Saturday, July 26, 2014

Weird Conversations

In the four years since my child was born, I’ve had some weird conversations.  I don’t mean having the conversations one does about my experience as a birthmother.  And I don’t mean having to patiently explain that this isn’t a divorce, this isn’t a custody thing, and this isn’t temporary.  I signed away my rights and my child is gone from me.  But conversations that I simply never expected to have.  And sometimes, I had those conversations because the people who came to me didn’t know where else to go or who else to tell it to.

Several months ago, a friend of mine came to me in tears.  Her first words to me were, “I wish I had placed my daughter for adoption instead of keeping her and giving her this life.”  My friend is a single mother.  When we talked about my son and all the choices made, she told me she had considered adoption, but just couldn’t.  She was in a very different situation than the one I had been in so I didn’t fault her for her choices.  When she came to me with this sudden statement, I calmly reminded her that while she is a single mom, she is keeping a roof over her child’s head, her child is happy, well fed, and doing quite well as far as I can see.  Then I asked what prompted this.

As it turns out, her daughter, who is now seven I believe, is starting to figure out that not everyone just lives with mom.  Most people live with mom AND dad.  Her father has never been an abusive or bad influence in her life, just a very absent one.  And because she is seven, she just doesn't understand everything right now.  I assured my friend that this was not a case of her being a bad mother or making the wrong decision when her daughter was born.  This was simply a matter of a bad day and a girl who is growing up.  And as every child grows up, they want to fit in.  She bemoaned not giving her child a normal life which I had to counter with,

“Hon, MY kid isn't going to have a normal life either!  Yes, he has a mom and dad who are at home and care about him.  But he also has a birthmother he gets to see a lot, a birthfather that I hope he will see more of in the future, and sooner or later he’s going to have to reconcile all of that in his little brain and fit it together so that he understands.  His life isn't normal, no one’s life is normal.  The best you can do is be the best parent you can for your kid.  And I already know you are doing your very best.”

Then recently, I had another conversation that I never expected to have.  I was showing a long-time friend pictures of my son from the birthday party earlier that day.  That was when she told me she’s had a long-held desire to act as a surrogate for a couple at some point in her life.  I've known her a long time, and while I was slightly surprised by her confession, it didn't really shock me.  What kind of shocked me was what she said next.

“Would you-since you ended up being an unwilling surrogate essentially-would you be angry with me for doing that?”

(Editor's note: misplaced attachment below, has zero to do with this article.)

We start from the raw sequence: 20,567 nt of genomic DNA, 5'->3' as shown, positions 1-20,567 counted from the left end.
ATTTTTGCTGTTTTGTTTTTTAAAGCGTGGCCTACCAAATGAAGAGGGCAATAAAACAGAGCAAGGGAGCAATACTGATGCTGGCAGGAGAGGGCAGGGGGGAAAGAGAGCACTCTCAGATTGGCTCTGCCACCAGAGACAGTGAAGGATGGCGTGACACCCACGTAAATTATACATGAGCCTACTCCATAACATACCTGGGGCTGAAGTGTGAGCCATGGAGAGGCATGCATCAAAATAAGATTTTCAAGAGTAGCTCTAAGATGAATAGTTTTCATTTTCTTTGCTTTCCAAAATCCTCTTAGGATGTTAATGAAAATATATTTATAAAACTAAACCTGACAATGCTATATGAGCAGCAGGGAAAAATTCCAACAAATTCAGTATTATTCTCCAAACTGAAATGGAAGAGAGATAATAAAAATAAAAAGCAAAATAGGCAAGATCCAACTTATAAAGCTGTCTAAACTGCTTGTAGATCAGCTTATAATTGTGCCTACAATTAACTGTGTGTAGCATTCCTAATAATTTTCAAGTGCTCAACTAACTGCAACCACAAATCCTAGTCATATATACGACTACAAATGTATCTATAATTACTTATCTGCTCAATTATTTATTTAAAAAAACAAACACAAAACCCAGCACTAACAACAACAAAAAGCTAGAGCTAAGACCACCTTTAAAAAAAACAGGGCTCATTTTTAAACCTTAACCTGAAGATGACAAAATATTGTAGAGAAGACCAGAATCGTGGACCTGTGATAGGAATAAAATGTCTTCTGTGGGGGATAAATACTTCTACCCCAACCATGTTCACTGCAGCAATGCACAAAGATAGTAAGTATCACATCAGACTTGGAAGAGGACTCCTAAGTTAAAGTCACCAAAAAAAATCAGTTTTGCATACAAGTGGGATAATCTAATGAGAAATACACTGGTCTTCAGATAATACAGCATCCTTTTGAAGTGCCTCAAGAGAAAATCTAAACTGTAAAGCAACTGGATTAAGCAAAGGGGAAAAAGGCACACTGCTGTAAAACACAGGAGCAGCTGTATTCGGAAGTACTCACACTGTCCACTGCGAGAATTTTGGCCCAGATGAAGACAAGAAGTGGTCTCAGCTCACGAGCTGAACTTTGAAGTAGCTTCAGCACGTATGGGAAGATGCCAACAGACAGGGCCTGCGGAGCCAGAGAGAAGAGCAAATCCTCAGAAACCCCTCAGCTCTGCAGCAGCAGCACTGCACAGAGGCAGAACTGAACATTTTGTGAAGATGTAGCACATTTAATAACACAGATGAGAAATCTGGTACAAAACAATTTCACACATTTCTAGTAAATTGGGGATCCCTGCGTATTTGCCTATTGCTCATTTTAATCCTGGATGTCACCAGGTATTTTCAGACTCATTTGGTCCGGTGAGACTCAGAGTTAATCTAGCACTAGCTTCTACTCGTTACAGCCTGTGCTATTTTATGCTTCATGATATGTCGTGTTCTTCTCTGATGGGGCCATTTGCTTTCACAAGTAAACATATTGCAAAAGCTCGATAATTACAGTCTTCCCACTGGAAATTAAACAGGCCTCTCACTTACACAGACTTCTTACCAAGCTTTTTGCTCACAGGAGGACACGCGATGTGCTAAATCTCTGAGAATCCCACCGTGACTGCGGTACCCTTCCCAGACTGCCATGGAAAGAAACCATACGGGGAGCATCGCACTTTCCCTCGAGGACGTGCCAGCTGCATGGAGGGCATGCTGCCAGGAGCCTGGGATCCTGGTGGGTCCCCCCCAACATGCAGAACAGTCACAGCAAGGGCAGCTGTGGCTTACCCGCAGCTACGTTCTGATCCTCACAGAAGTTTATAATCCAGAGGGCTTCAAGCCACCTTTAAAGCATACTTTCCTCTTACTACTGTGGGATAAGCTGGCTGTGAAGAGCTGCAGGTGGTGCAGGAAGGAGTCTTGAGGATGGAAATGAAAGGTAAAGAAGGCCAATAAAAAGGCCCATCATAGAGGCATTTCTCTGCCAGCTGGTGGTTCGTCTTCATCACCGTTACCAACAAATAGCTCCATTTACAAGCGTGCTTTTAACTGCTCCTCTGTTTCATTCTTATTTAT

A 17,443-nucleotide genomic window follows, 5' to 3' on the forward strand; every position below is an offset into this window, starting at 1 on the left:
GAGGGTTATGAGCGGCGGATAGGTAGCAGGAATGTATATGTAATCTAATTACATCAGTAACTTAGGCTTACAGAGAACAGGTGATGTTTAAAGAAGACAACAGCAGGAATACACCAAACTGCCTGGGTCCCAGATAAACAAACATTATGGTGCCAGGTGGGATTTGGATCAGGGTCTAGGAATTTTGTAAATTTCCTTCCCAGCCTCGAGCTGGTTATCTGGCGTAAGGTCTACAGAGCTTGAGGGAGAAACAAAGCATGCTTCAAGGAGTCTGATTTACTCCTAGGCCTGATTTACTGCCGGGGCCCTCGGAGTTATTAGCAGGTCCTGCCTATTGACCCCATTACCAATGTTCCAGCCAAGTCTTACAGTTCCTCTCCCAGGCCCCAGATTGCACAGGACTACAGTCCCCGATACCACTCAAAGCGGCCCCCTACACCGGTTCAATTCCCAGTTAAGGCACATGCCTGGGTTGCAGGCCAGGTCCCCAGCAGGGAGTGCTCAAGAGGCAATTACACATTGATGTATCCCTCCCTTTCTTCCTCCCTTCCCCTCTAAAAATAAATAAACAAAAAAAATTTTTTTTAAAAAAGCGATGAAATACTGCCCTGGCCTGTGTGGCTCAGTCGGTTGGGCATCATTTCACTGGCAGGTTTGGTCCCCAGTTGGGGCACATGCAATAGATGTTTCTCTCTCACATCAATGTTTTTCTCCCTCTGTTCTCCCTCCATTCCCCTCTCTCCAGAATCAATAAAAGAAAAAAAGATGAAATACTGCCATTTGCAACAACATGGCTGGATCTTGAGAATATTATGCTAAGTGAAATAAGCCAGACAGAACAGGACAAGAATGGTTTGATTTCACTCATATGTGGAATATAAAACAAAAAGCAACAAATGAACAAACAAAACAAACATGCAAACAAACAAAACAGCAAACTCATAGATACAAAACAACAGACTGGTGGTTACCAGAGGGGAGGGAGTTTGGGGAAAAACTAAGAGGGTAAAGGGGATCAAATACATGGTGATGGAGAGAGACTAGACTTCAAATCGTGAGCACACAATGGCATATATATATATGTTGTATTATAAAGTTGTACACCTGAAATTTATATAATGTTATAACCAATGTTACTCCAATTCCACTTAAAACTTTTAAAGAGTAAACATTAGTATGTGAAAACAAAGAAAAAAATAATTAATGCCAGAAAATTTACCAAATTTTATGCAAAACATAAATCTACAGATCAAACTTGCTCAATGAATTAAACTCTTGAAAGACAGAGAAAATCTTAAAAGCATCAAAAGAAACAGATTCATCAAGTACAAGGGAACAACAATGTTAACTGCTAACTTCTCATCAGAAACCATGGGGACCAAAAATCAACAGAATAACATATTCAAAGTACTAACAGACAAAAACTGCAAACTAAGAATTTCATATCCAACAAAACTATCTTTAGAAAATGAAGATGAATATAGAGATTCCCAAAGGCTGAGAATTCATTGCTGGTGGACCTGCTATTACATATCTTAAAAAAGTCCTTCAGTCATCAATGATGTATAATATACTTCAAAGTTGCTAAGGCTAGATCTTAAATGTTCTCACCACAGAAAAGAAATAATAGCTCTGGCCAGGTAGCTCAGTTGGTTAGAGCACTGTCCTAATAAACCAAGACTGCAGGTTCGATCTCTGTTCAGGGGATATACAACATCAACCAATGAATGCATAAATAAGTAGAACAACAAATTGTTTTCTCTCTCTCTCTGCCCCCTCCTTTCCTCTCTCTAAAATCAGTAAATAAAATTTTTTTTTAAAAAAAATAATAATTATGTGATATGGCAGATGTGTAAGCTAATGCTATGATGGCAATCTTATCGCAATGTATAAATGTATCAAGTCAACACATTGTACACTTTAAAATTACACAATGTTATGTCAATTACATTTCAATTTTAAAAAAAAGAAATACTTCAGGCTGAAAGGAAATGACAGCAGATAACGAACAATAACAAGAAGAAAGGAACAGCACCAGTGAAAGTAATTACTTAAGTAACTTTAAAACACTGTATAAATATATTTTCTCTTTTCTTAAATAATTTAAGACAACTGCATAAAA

“No!  No, I wouldn't be mad at all.  I would caution you.  It is a very taxing thing on the mind and the body and the emotions and even knowing the child isn't going to be yours, you’ll still have a connection to that child and you will still have something growing inside you and it’s going to have an effect on you.  But no, if that’s something you want to do for a couple, I would not be mad at you at all.  And if you wanted me to help you out with the emotional aftermath, I will be there for you.  If you want me to be around before that, or just keep away, or whatever you want me to do, I’d do it.”

She nearly cried.  I nearly cried.  But I was, once again, speaking in all honesty.  For some parents, that’s the route they want to go, and I understand it completely.  I think my friend was really worried about coming to me to complain about her aching back, her swollen ankles, the emotional aftermath, and how easily I could turn and say to her, “You asked for it.  Don’t complain to me.”

I could do that.  But I can’t.  Even if she did ask for it and I didn't, I couldn't be that mean to someone who is doing a truly wonderful and beautiful thing for someone else.  I try very hard not to compare people and their lives and situations to each other.  What one person can survive, others may not be able to.  Our situation is one that most can’t understand unless they have had to make the choices themselves.

What weird and strange conversations have you had with those in your life who know about your kids?  Has anyone else had weird conversations like this?  Or am I the lucky only one?  Ha ha!  It won’t bother me if it’s true.  I’ve been privy to many facts of my friends’ lives that others will never hear of.  Mostly this is because I’m known for my non-judgmental stance to almost everything and my ability to be a secret keeper.  But I know I never would have had these conversations were I not a birthmother.

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